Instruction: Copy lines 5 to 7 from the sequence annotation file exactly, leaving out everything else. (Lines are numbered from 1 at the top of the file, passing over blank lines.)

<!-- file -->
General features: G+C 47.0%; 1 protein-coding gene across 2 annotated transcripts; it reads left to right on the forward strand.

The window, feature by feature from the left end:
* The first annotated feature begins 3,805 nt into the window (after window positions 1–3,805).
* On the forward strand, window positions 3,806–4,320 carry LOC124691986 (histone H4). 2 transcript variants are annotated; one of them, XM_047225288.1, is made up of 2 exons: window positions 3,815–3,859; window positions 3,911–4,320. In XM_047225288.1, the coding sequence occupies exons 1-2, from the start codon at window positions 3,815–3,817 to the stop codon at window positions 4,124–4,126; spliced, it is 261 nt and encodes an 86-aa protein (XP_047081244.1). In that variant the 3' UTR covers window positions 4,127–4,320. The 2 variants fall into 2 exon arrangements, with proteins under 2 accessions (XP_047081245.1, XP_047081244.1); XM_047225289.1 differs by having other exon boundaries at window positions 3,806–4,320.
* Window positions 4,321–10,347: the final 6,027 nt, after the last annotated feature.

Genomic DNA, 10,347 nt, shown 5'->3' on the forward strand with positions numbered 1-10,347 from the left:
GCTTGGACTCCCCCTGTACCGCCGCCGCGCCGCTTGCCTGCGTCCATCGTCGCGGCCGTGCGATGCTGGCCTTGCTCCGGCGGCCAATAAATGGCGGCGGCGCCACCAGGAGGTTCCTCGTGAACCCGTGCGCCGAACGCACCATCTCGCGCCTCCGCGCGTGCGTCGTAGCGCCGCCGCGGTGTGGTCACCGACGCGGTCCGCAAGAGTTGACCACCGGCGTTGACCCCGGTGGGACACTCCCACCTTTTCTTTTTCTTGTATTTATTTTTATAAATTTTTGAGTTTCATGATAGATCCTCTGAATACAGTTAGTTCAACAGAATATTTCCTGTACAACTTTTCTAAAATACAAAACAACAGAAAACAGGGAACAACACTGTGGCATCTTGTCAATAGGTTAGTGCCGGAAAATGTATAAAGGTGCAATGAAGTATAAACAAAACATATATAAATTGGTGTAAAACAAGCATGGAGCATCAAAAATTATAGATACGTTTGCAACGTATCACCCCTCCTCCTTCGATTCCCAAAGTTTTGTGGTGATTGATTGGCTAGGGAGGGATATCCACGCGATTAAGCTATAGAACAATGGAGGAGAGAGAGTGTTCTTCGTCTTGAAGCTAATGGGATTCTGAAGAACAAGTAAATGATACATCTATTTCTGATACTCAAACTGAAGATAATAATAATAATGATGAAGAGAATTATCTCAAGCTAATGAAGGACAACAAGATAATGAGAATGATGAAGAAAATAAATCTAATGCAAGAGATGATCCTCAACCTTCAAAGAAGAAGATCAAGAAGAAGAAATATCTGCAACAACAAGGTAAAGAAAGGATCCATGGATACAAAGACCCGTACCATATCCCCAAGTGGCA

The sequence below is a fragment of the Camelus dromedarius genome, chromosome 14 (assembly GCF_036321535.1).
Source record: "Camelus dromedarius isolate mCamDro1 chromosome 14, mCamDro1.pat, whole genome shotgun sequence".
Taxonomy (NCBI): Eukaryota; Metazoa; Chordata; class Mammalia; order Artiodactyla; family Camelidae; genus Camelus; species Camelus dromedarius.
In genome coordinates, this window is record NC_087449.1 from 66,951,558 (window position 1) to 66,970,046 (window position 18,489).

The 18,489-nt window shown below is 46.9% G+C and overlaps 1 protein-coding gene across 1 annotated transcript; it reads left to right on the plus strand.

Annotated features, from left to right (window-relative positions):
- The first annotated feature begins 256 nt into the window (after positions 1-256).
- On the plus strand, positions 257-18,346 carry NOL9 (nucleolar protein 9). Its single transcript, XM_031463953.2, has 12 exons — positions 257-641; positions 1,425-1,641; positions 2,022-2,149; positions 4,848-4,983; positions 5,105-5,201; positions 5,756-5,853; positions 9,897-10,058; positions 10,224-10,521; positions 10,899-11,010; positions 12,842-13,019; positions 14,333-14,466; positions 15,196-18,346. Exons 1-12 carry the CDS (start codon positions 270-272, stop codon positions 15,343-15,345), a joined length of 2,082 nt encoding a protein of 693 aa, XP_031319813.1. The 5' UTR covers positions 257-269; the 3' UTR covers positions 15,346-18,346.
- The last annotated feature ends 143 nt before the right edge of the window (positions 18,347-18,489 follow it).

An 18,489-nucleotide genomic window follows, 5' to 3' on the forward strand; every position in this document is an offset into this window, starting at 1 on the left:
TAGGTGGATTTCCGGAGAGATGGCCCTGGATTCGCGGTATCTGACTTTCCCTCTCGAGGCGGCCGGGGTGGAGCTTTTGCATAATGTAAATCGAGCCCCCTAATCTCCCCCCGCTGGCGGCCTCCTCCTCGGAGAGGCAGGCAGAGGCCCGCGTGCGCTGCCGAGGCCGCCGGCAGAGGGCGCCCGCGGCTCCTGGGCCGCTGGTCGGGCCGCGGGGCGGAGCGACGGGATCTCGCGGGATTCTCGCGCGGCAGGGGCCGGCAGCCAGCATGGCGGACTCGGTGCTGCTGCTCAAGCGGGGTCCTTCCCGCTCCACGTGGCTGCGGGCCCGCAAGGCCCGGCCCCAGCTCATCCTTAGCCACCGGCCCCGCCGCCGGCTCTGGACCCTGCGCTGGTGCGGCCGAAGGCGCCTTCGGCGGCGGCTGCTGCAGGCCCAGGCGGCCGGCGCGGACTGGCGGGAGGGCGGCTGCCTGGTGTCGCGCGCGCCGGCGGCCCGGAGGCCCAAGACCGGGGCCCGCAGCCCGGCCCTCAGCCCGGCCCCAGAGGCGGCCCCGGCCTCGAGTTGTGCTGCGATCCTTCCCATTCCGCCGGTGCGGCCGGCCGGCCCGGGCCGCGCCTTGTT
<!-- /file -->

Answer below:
* Window positions 4,321–10,347: the final 6,027 nt, after the last annotated feature.

Genomic DNA, 10,347 nt, shown 5'->3' on the forward strand with positions numbered 1-10,347 from the left:
GCTTGGACTCCCCCTGTACCGCCGCCGCGCCGCTTGCCTGCGTCCATCGTCGCGGCCGTGCGATGCTGGCCTTGCTCCGGCGGCCAATAAATGGCGGCGGCGCCACCAGGAGGTTCCTCGTGAACCCGTGCGCCGAACGCACCATCTCGCGCCTCCGCGCGTGCGTCGTAGCGCCGCCGCGGTGTGGTCACCGACGCGGTCCGCAAGAGTTGACCACCGGCGTTGACCCCGGTGGGACACTCCCACCTTTTCTTTTTCTTGTATTTATTTTTATAAATTTTTGAGTTTCATGATAGATCCTCTGAATACAGTTAGTTCAACAGAATATTTCCTGTACAACTTTTCTAAAATACAAAACAACAGAAAACAGGGAACAACACTGTGGCATCTTGTCAATAGGTTAGTGCCGGAAAATGTATAAAGGTGCAATGAAGTATAAACAAAACATATATAAATTGGTGTAAAACAAGCATGGAGCATCAAAAATTATAGATACGTTTGCAACGTATCACCCCTCCTCCTTCGATTCCCAAAGTTTTGTGGTGATTGATTGGCTAGGGAGGGATATCCACGCGATTAAGCTATAGAACAATGGAGGAGAGAGAGTGTTCTTCGTCTTGAAGCTAATGGGATTCTGAAGAACAAGTAAATGATACATCTATTTCTGATACTCAAACTGAAGATAATAATAATAATGATGAAGAGAATTATCTCAAGCTAATGAAGGACAACAAGATAATGAGAATGATGAAGAAAATAAATCTAATGCAAGAGATGATCCTCAACCTTCAAAGAAGAAGATCAAGAAGAAGAAATATCTGCAACAACAAGGTAAAGAAAGGATCCATGGATACAAAGACCCGTACCATATCCCCAAGTGGCA